The most common misconception: varicose veins are ugly knots of veins that protrude on the legs. In the early stages of the disease, there are no such frightening signs yet, but there are effective methods of treatment! And if the time for the use of sparing non-surgical methods is missed, then already within 30% of cases require surgical intervention. One of the main methods of treatment of varicose veins in many countries of the world is sclerotherapy of varicose veins.

Sclerotherapy is a method of removing dilated veins, which consists in the intravenous administration of special products – sclerosants. The affected vein, as it were, “sticks together” from the inside and stops working, blood flows through healthy veins. The procedure in experienced hands is safe and virtually painless. Sclerotherapy is performed on an outpatient basis, the patient does not drop out of normal life. Sclerotherapy sessions are held once a week. The duration of treatment depends on the stage and form of the disease. On average, 3-6 treatment sessions are required for each leg and 3 to 5 sclerosant injections per session.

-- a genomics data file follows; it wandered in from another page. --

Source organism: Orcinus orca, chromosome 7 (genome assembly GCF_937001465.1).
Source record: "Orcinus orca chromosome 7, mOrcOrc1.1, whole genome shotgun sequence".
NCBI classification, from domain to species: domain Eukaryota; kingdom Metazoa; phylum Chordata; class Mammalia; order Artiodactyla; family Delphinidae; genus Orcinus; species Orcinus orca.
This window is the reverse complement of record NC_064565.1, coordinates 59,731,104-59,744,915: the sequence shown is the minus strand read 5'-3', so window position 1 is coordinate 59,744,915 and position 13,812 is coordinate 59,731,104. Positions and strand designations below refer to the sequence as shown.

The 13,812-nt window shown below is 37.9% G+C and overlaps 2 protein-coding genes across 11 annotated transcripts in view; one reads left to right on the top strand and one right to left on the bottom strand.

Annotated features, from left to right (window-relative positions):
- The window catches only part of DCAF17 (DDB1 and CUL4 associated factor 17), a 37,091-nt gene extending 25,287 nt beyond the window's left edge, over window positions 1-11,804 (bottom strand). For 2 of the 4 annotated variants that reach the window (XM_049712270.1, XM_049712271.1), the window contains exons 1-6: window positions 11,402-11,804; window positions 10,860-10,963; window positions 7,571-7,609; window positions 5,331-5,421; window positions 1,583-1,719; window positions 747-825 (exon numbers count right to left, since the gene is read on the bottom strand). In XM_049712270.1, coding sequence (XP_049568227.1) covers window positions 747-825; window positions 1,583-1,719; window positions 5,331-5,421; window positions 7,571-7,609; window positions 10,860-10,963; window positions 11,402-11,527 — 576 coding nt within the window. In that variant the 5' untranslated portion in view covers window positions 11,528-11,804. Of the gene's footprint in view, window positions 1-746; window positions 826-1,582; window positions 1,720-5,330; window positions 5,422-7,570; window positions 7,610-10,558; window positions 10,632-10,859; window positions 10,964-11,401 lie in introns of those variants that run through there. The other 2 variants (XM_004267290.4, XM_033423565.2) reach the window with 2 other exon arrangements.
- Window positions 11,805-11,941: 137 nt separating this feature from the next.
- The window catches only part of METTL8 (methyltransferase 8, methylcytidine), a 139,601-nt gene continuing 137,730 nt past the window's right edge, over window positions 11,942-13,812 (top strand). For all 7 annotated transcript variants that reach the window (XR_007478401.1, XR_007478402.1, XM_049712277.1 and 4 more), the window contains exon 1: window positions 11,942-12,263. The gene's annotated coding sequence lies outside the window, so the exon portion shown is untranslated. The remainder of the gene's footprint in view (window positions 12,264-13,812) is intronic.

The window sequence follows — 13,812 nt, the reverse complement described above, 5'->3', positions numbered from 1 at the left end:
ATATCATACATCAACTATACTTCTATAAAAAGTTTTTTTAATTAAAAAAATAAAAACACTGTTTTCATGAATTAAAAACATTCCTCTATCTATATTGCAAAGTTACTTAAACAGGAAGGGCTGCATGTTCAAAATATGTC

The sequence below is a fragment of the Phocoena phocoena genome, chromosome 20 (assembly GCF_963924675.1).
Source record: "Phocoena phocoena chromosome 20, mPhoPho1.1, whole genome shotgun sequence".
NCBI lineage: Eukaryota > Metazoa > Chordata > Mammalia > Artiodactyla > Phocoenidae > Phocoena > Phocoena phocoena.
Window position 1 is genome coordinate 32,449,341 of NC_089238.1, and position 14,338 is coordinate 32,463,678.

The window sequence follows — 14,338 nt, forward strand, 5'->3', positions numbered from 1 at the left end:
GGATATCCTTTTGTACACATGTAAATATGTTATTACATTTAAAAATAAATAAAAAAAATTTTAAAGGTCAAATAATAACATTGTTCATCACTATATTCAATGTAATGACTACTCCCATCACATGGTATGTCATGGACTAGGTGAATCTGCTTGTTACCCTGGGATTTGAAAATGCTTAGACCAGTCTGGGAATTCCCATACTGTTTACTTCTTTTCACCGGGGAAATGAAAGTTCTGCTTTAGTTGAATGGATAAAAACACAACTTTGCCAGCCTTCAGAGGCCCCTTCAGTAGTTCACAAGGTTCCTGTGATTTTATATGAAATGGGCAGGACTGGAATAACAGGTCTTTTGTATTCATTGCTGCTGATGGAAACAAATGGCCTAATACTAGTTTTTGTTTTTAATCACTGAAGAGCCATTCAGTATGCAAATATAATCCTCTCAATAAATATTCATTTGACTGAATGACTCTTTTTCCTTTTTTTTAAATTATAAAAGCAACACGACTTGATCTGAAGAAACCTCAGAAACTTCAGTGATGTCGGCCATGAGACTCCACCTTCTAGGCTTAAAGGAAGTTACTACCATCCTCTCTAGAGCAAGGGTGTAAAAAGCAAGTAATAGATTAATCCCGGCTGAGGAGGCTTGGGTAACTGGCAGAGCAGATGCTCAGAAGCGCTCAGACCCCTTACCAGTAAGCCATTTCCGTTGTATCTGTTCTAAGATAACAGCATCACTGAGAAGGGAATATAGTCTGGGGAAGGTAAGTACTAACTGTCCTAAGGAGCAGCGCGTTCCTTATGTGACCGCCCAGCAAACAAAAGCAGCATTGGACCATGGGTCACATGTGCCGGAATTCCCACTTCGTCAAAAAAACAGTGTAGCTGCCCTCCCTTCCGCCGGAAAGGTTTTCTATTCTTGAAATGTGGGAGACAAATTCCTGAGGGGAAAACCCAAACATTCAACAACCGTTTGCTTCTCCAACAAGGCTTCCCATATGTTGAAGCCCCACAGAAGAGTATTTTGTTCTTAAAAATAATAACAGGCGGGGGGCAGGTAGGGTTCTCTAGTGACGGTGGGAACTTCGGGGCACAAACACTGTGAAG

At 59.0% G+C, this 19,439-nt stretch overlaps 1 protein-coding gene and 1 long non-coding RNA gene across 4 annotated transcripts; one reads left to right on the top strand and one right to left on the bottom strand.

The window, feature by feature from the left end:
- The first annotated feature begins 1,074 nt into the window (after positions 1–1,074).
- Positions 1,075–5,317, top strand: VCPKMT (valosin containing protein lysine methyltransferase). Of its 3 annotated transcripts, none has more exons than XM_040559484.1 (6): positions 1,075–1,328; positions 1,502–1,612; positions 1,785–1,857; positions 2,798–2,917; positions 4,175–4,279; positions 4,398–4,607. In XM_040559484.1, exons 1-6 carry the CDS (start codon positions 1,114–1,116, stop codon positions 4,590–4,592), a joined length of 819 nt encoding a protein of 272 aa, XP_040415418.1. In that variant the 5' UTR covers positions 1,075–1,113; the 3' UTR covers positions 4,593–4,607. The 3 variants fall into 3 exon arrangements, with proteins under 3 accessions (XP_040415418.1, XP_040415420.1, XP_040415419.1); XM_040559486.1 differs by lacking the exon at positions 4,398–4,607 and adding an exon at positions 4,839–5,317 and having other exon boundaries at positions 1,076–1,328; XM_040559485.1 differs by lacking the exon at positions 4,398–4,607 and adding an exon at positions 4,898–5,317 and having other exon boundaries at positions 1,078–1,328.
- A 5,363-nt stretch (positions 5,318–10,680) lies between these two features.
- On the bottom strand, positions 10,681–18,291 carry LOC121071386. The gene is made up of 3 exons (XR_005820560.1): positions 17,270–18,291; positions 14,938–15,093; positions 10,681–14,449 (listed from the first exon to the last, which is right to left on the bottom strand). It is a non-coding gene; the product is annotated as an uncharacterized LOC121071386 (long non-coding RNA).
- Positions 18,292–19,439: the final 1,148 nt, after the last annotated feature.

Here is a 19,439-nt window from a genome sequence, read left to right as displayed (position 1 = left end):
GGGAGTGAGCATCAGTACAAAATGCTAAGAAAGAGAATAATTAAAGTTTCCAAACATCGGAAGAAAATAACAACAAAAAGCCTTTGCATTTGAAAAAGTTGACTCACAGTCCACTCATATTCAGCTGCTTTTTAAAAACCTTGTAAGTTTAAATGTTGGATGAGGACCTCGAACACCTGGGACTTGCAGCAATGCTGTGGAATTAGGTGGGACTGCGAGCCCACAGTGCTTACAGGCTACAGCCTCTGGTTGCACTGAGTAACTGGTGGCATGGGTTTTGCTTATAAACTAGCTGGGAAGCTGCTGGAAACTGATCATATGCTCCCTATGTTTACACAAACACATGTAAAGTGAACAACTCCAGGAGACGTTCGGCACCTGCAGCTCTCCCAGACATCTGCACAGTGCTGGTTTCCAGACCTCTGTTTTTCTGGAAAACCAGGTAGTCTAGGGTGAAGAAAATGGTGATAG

A positive cosmetic result of the treatment is manifested in 2-8 weeks later in the next day of the procedure. In some cases, for a better cosmetic result, the intervals between sessions are increased to 3-10 weeks. After treatment with sclerotherapy, as a result of bloodless removal of varicose veins, blood flow through healthy veins improves, nutrition processes in tissues are restored, the symptoms of the disease disappear or significantly decrease.

The main conservative preventive measures include:

  • wearing compression stockings;
  • reception of venotonics, as well as their local use;
  • strict adherence to foot hygiene.